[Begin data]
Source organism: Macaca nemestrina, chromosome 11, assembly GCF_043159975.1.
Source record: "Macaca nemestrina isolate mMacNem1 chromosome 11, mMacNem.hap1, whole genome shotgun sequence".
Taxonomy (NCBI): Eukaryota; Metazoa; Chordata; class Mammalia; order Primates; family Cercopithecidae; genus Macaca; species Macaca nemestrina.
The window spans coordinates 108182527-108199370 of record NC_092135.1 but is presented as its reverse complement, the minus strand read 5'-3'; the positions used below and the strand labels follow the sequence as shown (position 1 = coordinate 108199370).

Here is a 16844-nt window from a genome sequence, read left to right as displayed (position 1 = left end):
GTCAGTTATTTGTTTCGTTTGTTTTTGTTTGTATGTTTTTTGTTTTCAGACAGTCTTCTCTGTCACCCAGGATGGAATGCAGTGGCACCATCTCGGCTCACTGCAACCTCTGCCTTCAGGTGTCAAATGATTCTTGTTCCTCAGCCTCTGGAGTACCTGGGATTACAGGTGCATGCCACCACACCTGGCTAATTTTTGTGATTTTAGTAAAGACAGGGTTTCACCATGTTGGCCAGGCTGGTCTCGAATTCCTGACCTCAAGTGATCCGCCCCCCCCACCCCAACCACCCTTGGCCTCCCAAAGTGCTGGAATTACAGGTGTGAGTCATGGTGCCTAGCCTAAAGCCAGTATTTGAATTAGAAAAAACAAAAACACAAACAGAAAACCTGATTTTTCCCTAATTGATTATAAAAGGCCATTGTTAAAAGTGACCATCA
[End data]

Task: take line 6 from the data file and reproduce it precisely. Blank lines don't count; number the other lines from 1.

GTCAGTTATTTGTTTCGTTTGTTTTTGTTTGTATGTTTTTTGTTTTCAGACAGTCTTCTCTGTCACCCAGGATGGAATGCAGTGGCACCATCTCGGCTCACTGCAACCTCTGCCTTCAGGTGTCAAATGATTCTTGTTCCTCAGCCTCTGGAGTACCTGGGATTACAGGTGCATGCCACCACACCTGGCTAATTTTTGTGATTTTAGTAAAGACAGGGTTTCACCATGTTGGCCAGGCTGGTCTCGAATTCCTGACCTCAAGTGATCCGCCCCCCCCACCCCAACCACCCTTGGCCTCCCAAAGTGCTGGAATTACAGGTGTGAGTCATGGTGCCTAGCCTAAAGCCAGTATTTGAATTAGAAAAAACAAAAACACAAACAGAAAACCTGATTTTTCCCTAATTGATTATAAAAGGCCATTGTTAAAAGTGACCATCA